Unions have called for action against unpunished blacklist users after the Information Commissioner’s Office served enforcement notices on only 14 of the subscribers to a covert blacklisting operation. The regulator said it could not take action against other 30 contractors found to have received invoices from The Consulting Association as it did not find enough evidence against them.
Alan Ritchie, general secretary of construction union UCATT, said: “While I recognise the move to issue enforcement notices on the construction companies listed, I believe straightforward prosecutions would have been a more appropriate response.”
He told trade journal Construction News: “It appears some of the worst offenders have been omitted from the ICO action, including a company that made nearly 13,000 individual checks on workers in 2008 alone. We need to remember that a number of these companies had secured hundreds of millions of pounds from publicly-procured contracts while at the same time operating a blacklist on those same sites. There must now be an additional process to bring other guilty companies to account for the misery they inflicted on thousands of construction workers and their families”.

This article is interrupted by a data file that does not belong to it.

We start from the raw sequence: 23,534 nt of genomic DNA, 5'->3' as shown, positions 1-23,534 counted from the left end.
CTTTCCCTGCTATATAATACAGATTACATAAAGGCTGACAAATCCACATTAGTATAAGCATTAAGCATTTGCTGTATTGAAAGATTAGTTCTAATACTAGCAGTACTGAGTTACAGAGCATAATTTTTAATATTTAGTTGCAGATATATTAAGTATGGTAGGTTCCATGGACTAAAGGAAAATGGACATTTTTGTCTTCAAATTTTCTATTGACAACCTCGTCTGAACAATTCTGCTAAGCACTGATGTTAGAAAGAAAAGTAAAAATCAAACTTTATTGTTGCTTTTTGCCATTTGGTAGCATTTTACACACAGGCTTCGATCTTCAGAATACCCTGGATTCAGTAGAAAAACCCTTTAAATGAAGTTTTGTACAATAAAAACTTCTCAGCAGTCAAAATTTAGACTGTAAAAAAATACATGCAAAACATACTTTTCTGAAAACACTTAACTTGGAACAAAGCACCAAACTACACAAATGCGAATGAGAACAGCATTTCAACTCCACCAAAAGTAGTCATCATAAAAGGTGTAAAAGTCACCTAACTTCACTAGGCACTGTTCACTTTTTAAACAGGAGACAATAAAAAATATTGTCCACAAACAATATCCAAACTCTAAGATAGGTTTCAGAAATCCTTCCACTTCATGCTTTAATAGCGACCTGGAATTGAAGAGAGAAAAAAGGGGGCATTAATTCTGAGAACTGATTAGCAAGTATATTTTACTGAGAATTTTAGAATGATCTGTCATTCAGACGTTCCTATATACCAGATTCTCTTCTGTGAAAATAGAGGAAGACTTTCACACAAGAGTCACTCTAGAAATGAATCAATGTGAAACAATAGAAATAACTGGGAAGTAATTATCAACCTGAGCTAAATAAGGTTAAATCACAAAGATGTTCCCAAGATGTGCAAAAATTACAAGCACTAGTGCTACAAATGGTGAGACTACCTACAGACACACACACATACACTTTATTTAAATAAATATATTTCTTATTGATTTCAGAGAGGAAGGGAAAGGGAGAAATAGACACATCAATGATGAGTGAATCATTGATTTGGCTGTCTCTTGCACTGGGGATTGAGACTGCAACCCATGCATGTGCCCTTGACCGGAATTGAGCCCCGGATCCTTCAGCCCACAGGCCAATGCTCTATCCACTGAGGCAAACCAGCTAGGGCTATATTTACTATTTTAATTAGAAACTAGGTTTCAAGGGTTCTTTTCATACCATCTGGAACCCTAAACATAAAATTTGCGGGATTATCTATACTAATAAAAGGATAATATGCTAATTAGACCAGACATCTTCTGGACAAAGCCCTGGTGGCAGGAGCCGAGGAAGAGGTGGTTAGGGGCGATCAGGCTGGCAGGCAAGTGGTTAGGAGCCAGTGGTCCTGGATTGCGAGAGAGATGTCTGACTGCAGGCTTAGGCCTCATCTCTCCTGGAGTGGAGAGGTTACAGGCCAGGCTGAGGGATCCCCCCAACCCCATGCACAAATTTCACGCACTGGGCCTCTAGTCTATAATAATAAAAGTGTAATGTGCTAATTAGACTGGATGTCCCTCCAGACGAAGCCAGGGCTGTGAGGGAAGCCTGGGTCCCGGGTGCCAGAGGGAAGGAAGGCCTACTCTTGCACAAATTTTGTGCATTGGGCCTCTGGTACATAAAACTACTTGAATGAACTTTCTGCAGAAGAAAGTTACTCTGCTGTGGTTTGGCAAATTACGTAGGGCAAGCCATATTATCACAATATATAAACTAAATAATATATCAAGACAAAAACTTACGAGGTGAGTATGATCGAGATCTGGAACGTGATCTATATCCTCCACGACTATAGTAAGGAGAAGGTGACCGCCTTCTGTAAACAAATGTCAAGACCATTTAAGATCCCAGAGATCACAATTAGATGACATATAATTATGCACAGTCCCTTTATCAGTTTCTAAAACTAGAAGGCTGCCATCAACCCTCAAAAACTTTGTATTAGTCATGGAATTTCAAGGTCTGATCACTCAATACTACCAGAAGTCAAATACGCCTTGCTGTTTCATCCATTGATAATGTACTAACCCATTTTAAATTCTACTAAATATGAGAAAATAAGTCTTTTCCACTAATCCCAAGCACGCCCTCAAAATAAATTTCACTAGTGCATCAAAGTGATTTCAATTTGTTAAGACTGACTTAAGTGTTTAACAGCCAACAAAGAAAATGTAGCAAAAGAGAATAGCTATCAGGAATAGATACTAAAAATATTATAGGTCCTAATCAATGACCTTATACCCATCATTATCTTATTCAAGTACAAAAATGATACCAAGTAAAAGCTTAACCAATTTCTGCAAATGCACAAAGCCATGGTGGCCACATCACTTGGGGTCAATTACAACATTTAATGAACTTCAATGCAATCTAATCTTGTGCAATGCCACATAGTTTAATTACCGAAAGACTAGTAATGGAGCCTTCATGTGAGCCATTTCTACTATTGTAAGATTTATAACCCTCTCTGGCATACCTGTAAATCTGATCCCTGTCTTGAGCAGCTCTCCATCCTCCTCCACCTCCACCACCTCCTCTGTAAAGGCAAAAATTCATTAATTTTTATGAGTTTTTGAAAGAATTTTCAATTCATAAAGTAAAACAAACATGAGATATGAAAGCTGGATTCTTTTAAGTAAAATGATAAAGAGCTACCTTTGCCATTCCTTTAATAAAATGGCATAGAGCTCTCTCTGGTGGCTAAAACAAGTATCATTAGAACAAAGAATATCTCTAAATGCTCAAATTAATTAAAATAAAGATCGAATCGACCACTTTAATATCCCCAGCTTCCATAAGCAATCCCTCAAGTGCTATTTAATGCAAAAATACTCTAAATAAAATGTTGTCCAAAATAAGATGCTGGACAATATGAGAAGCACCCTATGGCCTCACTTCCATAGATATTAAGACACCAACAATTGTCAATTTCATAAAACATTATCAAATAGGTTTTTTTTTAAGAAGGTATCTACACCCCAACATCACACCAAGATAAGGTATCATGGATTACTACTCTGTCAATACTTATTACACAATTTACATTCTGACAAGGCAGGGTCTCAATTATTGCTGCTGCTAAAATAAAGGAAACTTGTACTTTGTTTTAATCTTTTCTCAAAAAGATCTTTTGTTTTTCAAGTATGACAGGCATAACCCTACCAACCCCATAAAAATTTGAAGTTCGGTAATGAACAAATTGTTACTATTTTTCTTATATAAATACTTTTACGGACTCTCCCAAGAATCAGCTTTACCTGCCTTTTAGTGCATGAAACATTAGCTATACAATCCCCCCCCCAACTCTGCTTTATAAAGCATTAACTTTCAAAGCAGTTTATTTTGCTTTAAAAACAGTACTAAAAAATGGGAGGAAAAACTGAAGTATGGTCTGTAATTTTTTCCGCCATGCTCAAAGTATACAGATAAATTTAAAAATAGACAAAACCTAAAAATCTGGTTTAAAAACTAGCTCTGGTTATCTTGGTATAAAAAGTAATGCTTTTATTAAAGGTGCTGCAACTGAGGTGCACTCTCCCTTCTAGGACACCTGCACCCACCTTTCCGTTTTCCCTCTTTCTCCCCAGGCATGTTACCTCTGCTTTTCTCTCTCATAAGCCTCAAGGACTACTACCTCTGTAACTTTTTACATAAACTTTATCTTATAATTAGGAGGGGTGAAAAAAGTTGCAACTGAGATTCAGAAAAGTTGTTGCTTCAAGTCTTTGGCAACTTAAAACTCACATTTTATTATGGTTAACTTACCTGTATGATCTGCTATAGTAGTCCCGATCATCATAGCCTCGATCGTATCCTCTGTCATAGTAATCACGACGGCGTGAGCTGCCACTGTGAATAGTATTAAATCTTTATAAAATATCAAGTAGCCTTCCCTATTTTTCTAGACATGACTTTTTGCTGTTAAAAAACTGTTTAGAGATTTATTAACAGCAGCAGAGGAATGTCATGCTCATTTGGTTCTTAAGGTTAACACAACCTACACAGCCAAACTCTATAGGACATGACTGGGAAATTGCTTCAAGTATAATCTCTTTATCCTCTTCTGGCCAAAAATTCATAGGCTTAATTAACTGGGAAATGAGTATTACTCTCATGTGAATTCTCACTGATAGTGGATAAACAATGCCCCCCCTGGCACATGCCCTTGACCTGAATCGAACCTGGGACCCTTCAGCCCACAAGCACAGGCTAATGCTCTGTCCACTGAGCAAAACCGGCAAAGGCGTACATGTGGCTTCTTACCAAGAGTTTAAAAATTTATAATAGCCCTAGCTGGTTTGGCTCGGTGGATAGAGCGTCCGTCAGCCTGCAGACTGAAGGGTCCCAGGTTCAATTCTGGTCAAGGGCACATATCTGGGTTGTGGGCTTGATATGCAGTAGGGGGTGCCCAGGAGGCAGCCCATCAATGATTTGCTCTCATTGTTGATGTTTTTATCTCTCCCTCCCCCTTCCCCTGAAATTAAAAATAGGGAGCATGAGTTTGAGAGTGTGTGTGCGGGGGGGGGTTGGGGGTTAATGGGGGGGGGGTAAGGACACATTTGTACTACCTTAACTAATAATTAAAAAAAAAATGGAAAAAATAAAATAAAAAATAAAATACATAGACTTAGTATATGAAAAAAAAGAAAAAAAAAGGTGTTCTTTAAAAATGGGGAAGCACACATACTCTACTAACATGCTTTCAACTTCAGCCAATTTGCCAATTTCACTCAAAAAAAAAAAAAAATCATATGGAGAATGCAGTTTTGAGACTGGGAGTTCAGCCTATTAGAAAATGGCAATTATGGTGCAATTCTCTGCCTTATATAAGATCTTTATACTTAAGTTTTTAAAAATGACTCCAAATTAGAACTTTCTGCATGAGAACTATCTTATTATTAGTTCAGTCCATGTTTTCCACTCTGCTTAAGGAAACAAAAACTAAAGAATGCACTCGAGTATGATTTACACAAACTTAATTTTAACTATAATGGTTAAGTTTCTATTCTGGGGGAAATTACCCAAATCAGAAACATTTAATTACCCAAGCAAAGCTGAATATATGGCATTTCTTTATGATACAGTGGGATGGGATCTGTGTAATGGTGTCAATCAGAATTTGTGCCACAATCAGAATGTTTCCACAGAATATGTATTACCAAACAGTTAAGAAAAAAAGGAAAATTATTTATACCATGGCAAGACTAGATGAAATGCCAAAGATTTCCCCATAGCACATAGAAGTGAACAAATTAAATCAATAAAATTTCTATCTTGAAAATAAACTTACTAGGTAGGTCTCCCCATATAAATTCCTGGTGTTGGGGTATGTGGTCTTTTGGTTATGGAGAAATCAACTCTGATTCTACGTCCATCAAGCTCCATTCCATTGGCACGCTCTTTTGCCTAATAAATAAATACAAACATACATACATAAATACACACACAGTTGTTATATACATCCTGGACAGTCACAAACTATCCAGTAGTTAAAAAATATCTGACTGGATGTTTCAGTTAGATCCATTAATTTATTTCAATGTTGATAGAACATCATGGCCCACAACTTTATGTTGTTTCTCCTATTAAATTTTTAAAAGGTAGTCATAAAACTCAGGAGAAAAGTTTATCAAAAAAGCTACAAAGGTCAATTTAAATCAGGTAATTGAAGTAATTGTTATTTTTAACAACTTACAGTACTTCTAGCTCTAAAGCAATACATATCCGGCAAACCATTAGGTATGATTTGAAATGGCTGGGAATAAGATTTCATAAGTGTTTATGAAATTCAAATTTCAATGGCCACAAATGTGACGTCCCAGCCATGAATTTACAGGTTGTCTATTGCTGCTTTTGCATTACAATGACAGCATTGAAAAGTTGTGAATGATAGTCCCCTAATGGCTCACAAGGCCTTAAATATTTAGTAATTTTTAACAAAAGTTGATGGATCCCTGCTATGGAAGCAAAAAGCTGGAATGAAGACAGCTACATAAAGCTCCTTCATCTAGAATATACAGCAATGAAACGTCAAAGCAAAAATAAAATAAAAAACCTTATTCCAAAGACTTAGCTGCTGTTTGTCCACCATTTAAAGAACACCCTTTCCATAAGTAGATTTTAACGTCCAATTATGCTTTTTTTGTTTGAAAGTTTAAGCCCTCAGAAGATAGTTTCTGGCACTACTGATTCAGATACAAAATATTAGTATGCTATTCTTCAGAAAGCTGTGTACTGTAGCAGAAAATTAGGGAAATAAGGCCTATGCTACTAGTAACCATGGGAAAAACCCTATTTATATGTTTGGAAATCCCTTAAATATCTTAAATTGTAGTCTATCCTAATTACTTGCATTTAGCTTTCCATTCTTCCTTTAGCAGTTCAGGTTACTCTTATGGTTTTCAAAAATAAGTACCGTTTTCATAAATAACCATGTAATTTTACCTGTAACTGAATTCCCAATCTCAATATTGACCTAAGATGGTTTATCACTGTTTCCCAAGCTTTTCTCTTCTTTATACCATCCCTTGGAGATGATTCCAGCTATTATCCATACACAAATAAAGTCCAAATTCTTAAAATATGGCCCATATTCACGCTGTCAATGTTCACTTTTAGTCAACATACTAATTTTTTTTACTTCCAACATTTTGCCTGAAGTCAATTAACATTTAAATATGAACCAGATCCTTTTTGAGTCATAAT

The Consulting Association’s financial files show several of the firms escaping notices received higher bills from the blacklisting company than those served – with top contributors Skanska and Sir Robert McAlpine having no action taken against them.
When the Information Commissioner discovered a Droitwich company held a blacklist on over 3,000 construction workers, it acted promptly.
The Consulting Association was shut down, key figure Ian Kerr was prosecuted and fined £5,000, workers who believed they had been blacklisted could apply to receive their files and the government promised a new law.
Two other things soon became apparent, though. The major construction firms that bankrolled the covert blacklisting operation on trade unionists would escape prosecution. And The Consulting Association had been operating in one guise or another for decades before Kerr faced the courts.
Hazards magazine’s ‘blacklist blog’ is tracking developments on the story – it’s a health and safety story because union health and safety activity or even concern appears to be a fast track to blacklisting, with union safety rep credentials a regular feature in blacklist dossiers.